The main objective of the training program of the Science Park-Research Division (SPRD) of the University of Texas M.D. Anderson Cancer Center is to prepare trainees to carry out independent and productive research in carcinogenesis and mutagenesis. This program supports five postdoctoral fellows and two graduate students. Trainees who are accepted into the program will have the opportunity to work in the laboratory of a mentor most closely aligned with their research interests. Collaboration occurs at every level in the multidisciplinary research programs at SPRD and will continue to be stressed in the research training of graduate students and postdoctoral fellows. Graduate students will be trained to conduct independent and creative research which contributes new knowledge in carcinogenesis or mutagenesis. Postdoctoral trainees will be encouraged to develop their expertise in areas beyond those established during their predoctoral training. Emphasis is placed on recruiting a diverse and interactive group of trainees. In addition to training in carcinogenesis and mutagenesis research, the trainees also will have the opportunity to expand their knowledge of various areas of cancer research by participating in didactic lecture courses, seminars, journal clubs, meetings and retreats. In addition, all trainees are required to attend a course """"""""The Ethical Dimensions in the Biomedical Sciences"""""""" to provide instruction in the responsible conduct of research.

National Institute of Health (NIH)
National Cancer Institute (NCI)
Institutional National Research Service Award (T32)
Project #
Application #
Study Section
Subcommittee G - Education (NCI)
Program Officer
Lim, Susan E
Project Start
Project End
Budget Start
Budget End
Support Year
Fiscal Year
Total Cost
Indirect Cost
University of Texas MD Anderson Cancer Center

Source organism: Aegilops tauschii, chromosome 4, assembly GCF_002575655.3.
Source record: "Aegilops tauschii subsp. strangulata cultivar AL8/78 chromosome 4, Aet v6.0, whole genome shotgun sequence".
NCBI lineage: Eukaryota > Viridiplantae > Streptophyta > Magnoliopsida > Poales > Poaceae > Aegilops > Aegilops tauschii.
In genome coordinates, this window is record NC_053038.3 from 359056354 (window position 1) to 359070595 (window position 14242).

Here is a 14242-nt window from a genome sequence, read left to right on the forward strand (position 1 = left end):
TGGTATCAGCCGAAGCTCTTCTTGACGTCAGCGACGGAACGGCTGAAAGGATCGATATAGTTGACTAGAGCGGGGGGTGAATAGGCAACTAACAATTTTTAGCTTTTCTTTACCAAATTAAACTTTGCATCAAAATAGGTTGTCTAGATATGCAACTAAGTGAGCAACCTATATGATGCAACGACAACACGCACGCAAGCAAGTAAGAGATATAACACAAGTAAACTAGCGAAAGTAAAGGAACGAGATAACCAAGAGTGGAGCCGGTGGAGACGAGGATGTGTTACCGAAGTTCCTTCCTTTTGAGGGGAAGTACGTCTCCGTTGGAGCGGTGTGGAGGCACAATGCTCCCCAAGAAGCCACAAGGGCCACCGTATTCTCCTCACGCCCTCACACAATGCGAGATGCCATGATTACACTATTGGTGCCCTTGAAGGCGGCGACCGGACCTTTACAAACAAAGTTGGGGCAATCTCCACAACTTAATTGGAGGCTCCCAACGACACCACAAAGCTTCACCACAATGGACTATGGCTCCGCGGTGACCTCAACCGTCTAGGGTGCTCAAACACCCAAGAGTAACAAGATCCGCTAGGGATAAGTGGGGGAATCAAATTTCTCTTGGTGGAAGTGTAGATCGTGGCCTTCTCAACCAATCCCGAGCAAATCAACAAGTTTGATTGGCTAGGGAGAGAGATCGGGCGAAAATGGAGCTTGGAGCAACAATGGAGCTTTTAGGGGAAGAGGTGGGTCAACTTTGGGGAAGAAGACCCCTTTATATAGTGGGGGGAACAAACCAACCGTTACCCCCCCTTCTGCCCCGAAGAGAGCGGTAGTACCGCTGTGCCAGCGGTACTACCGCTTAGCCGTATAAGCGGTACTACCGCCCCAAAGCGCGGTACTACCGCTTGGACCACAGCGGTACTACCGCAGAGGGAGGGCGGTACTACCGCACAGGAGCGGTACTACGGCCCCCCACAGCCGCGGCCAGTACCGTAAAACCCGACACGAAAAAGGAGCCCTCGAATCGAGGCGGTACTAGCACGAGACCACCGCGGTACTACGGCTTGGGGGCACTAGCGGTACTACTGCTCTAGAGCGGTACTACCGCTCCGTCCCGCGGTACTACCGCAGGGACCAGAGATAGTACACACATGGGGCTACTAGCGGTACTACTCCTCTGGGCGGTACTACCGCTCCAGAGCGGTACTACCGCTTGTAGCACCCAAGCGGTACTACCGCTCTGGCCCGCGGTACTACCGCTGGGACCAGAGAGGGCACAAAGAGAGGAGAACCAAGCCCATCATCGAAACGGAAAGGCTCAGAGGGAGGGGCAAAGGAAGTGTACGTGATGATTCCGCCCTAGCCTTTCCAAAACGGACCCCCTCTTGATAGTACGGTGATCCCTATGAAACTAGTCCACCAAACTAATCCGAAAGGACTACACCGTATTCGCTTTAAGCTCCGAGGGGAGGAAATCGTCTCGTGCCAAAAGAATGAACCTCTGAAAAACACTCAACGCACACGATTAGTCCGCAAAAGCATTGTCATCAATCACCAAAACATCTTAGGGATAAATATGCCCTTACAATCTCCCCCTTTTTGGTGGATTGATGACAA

Organized Research Units
United States
Zip Code
Rycaj, Kiera; Cho, Eun Jeong; Liu, Xin et al. (2016) Longitudinal tracking of subpopulation dynamics and molecular changes during LNCaP cell castration and identification of inhibitors that could target the PSA-/lo castration-resistant cells. Oncotarget 7:14220-40
Liu, Ruifang; Liu, Can; Zhang, Dingxiao et al. (2016) miR-199a-3p targets stemness-related and mitogenic signaling pathways to suppress the expansion and tumorigenic capabilities of prostate cancer stem cells. Oncotarget 7:56628-56642
Wyatt, David W; Feng, Wanjuan; Conlin, Michael P et al. (2016) Essential Roles for Polymerase ?-Mediated End Joining in the Repair of Chromosome Breaks. Mol Cell 63:662-673
Mitchell, David; Paniker, Lakshmi; Lin, Kevin et al. (2015) Interspecific variation in the repair of UV damaged DNA in the genus Xiphophorus as a factor in the decline of the Rio Grande Platyfish. Photochem Photobiol 91:486-92
Tomida, Junya; Takata, Kei-ichi; Lange, Sabine S et al. (2015) REV7 is essential for DNA damage tolerance via two REV3L binding sites in mammalian DNA polymerase ?. Nucleic Acids Res 43:1000-11
Aldaz, C Marcelo; Ferguson, Brent W; Abba, Martin C (2014) WWOX at the crossroads of cancer, metabolic syndrome related traits and CNS pathologies. Biochim Biophys Acta 1846:188-200
Yousefzadeh, Matthew J; Wyatt, David W; Takata, Kei-Ichi et al. (2014) Mechanism of suppression of chromosomal instability by DNA polymerase POLQ. PLoS Genet 10:e1004654
Angel, Joe M; Abel, Erika L; Riggs, Penny K et al. (2014) Fine mapping reveals that promotion susceptibility locus 1 (Psl1) is a compound locus with multiple genes that modify susceptibility to skin tumor development. G3 (Bethesda) 4:1071-9
Reeh, Kaitlin A G; Cardenas, Kim T; Bain, Virginia E et al. (2014) Ectopic TBX1 suppresses thymic epithelial cell differentiation and proliferation during thymus organogenesis. Development 141:2950-8
Lin, Yi-Chen; Richburg, John H (2014) Characterization of the role of tumor necrosis factor apoptosis inducing ligand (TRAIL) in spermatogenesis through the evaluation of trail gene-deficient mice. PLoS One 9:e93926

Showing the most recent 10 out of 66 publications